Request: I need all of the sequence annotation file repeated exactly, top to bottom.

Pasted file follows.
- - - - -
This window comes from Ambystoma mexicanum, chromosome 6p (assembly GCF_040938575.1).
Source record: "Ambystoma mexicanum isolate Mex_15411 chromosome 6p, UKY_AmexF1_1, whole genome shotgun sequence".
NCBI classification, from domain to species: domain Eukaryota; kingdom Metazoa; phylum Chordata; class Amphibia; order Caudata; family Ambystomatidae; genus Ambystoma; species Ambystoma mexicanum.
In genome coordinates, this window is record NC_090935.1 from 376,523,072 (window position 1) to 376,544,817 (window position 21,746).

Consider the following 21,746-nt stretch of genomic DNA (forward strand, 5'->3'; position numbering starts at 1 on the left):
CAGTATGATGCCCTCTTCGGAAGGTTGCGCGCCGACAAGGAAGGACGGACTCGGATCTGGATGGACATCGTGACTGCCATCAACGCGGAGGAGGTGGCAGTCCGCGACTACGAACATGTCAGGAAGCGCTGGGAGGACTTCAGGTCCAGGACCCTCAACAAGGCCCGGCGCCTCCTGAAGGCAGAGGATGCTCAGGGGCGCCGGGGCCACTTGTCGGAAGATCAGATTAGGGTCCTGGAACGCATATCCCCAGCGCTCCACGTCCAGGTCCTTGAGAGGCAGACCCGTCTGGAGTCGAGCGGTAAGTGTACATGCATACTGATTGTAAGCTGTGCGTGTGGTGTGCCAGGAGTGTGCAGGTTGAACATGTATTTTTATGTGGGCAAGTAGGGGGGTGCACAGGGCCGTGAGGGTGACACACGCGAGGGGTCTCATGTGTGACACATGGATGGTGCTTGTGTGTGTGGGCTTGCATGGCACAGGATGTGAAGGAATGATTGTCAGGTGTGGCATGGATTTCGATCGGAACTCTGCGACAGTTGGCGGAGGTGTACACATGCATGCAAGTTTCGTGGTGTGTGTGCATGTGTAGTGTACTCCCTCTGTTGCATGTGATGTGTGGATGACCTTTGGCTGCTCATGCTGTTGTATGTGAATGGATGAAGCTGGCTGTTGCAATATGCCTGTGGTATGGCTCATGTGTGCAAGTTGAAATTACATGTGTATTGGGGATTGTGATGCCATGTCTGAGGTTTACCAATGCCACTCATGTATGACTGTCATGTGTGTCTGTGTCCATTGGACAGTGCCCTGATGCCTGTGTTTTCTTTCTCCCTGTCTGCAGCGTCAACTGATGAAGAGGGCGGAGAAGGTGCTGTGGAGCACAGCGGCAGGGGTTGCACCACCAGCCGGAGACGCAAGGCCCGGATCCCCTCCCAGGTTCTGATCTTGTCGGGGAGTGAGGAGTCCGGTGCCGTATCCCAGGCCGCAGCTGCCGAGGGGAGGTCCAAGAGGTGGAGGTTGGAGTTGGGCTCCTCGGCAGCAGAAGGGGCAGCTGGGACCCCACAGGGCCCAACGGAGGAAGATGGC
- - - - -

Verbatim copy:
This window comes from Ambystoma mexicanum, chromosome 6p (assembly GCF_040938575.1).
Source record: "Ambystoma mexicanum isolate Mex_15411 chromosome 6p, UKY_AmexF1_1, whole genome shotgun sequence".
NCBI classification, from domain to species: domain Eukaryota; kingdom Metazoa; phylum Chordata; class Amphibia; order Caudata; family Ambystomatidae; genus Ambystoma; species Ambystoma mexicanum.
In genome coordinates, this window is record NC_090935.1 from 376,523,072 (window position 1) to 376,544,817 (window position 21,746).

Consider the following 21,746-nt stretch of genomic DNA (forward strand, 5'->3'; position numbering starts at 1 on the left):
CAGTATGATGCCCTCTTCGGAAGGTTGCGCGCCGACAAGGAAGGACGGACTCGGATCTGGATGGACATCGTGACTGCCATCAACGCGGAGGAGGTGGCAGTCCGCGACTACGAACATGTCAGGAAGCGCTGGGAGGACTTCAGGTCCAGGACCCTCAACAAGGCCCGGCGCCTCCTGAAGGCAGAGGATGCTCAGGGGCGCCGGGGCCACTTGTCGGAAGATCAGATTAGGGTCCTGGAACGCATATCCCCAGCGCTCCACGTCCAGGTCCTTGAGAGGCAGACCCGTCTGGAGTCGAGCGGTAAGTGTACATGCATACTGATTGTAAGCTGTGCGTGTGGTGTGCCAGGAGTGTGCAGGTTGAACATGTATTTTTATGTGGGCAAGTAGGGGGGTGCACAGGGCCGTGAGGGTGACACACGCGAGGGGTCTCATGTGTGACACATGGATGGTGCTTGTGTGTGTGGGCTTGCATGGCACAGGATGTGAAGGAATGATTGTCAGGTGTGGCATGGATTTCGATCGGAACTCTGCGACAGTTGGCGGAGGTGTACACATGCATGCAAGTTTCGTGGTGTGTGTGCATGTGTAGTGTACTCCCTCTGTTGCATGTGATGTGTGGATGACCTTTGGCTGCTCATGCTGTTGTATGTGAATGGATGAAGCTGGCTGTTGCAATATGCCTGTGGTATGGCTCATGTGTGCAAGTTGAAATTACATGTGTATTGGGGATTGTGATGCCATGTCTGAGGTTTACCAATGCCACTCATGTATGACTGTCATGTGTGTCTGTGTCCATTGGACAGTGCCCTGATGCCTGTGTTTTCTTTCTCCCTGTCTGCAGCGTCAACTGATGAAGAGGGCGGAGAAGGTGCTGTGGAGCACAGCGGCAGGGGTTGCACCACCAGCCGGAGACGCAAGGCCCGGATCCCCTCCCAGGTTCTGATCTTGTCGGGGAGTGAGGAGTCCGGTGCCGTATCCCAGGCCGCAGCTGCCGAGGGGAGGTCCAAGAGGTGGAGGTTGGAGTTGGGCTCCTCGGCAGCAGAAGGGGCAGCTGGGACCCCACAGGGCCCAACGGAGGAAGATGGC